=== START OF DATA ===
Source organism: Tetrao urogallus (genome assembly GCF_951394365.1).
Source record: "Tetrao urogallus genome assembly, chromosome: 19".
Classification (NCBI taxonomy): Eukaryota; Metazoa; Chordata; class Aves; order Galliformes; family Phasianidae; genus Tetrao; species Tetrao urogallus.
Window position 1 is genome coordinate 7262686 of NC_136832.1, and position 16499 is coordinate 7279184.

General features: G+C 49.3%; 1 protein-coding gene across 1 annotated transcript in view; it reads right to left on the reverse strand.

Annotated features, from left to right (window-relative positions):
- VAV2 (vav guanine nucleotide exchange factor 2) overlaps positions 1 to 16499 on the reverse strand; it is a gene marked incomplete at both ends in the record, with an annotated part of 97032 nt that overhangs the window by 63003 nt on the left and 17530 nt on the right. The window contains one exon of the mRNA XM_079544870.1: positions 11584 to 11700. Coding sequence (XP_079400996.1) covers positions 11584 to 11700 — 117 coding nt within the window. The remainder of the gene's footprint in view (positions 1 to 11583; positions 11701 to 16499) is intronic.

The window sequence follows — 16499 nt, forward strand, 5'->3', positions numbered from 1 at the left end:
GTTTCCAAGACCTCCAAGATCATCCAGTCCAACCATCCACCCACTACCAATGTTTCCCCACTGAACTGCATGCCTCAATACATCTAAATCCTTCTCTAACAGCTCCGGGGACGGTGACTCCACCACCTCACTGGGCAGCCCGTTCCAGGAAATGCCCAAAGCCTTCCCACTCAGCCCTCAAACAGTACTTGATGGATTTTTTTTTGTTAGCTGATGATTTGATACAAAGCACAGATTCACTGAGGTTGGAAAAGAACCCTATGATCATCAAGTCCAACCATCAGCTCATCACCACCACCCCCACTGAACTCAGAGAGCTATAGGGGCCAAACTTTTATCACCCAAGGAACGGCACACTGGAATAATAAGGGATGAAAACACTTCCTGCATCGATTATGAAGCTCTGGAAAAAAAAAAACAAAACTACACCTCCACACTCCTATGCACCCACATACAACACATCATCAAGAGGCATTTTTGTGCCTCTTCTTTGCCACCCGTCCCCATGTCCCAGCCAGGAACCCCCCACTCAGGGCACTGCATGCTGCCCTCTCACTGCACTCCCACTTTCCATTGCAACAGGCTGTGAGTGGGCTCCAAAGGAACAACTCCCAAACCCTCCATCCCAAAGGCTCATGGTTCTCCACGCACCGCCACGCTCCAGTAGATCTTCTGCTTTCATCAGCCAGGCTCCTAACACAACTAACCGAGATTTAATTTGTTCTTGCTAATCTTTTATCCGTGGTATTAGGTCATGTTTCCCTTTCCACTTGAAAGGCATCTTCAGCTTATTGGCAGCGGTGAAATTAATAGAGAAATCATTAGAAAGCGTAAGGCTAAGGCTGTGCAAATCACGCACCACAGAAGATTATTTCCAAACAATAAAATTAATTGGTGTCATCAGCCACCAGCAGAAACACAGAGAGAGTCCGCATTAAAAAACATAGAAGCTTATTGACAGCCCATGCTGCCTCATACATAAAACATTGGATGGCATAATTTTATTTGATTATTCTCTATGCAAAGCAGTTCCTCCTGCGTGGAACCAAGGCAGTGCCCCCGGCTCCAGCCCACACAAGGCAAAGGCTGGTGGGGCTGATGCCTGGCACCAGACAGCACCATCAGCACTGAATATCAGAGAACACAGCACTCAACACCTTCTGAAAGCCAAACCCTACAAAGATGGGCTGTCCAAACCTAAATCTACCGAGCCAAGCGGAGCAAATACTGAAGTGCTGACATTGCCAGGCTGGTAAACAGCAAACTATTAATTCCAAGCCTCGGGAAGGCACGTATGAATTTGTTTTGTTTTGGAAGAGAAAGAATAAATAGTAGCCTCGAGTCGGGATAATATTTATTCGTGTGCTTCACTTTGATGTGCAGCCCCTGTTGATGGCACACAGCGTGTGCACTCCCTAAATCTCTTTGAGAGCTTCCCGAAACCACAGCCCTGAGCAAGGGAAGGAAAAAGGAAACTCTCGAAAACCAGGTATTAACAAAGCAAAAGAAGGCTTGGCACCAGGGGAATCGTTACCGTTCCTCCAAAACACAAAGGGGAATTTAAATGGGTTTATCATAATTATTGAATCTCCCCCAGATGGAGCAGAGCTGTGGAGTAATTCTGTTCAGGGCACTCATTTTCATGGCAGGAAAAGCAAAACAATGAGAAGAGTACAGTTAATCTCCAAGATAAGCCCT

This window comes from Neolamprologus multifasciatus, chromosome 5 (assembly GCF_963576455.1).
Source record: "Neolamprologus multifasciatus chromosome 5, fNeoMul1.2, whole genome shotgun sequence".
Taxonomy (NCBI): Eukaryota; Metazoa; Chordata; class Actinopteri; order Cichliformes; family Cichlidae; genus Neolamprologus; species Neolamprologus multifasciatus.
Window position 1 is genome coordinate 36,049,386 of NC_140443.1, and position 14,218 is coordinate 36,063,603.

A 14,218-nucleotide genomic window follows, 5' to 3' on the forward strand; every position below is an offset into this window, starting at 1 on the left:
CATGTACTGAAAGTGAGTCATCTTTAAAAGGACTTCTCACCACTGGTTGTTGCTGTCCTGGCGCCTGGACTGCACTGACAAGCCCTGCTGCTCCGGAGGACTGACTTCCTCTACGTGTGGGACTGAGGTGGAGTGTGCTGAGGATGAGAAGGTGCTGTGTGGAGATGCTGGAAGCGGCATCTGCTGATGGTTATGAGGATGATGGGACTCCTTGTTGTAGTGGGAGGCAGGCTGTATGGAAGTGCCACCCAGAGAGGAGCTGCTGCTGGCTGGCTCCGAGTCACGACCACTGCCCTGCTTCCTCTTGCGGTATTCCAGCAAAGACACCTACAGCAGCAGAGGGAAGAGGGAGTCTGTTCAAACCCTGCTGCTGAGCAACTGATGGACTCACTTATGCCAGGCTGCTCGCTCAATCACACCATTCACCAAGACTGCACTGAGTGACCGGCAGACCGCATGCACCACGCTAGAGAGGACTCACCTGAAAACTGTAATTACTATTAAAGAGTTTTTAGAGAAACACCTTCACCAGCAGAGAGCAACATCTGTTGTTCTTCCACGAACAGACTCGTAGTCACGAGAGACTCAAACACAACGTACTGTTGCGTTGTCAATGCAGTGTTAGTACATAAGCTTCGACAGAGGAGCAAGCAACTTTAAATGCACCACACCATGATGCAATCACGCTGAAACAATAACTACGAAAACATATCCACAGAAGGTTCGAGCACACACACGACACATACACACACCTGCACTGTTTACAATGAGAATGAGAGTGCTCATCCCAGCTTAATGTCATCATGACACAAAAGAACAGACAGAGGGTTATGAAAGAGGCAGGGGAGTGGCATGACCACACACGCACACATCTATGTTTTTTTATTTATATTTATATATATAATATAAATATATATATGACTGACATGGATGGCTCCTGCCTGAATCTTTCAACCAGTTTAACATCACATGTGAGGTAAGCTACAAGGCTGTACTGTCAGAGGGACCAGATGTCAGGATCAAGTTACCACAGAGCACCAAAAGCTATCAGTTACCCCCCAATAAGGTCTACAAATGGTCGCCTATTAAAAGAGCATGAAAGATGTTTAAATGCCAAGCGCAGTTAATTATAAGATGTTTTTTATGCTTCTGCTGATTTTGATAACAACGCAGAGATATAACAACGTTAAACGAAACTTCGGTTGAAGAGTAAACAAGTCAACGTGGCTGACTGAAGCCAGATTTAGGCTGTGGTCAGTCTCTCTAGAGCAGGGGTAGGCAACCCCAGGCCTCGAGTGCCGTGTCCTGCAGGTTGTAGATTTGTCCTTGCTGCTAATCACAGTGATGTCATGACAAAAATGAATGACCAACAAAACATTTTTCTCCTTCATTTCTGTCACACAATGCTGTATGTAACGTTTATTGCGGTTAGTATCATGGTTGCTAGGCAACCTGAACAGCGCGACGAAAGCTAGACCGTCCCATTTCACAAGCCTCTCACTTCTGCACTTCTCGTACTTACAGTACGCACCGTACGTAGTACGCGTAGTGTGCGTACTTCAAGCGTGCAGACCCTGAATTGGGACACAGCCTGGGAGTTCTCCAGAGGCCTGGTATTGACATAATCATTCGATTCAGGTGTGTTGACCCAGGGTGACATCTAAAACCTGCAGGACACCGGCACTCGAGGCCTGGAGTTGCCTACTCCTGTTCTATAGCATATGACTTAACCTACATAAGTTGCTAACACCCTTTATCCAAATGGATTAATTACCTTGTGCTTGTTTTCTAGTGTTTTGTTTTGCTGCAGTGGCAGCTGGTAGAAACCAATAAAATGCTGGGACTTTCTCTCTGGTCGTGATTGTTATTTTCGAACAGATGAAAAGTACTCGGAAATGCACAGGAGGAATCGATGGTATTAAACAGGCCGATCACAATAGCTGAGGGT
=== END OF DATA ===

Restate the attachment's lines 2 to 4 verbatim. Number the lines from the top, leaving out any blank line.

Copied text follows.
Source record: "Tetrao urogallus genome assembly, chromosome: 19".
Classification (NCBI taxonomy): Eukaryota; Metazoa; Chordata; class Aves; order Galliformes; family Phasianidae; genus Tetrao; species Tetrao urogallus.
Window position 1 is genome coordinate 7262686 of NC_136832.1, and position 16499 is coordinate 7279184.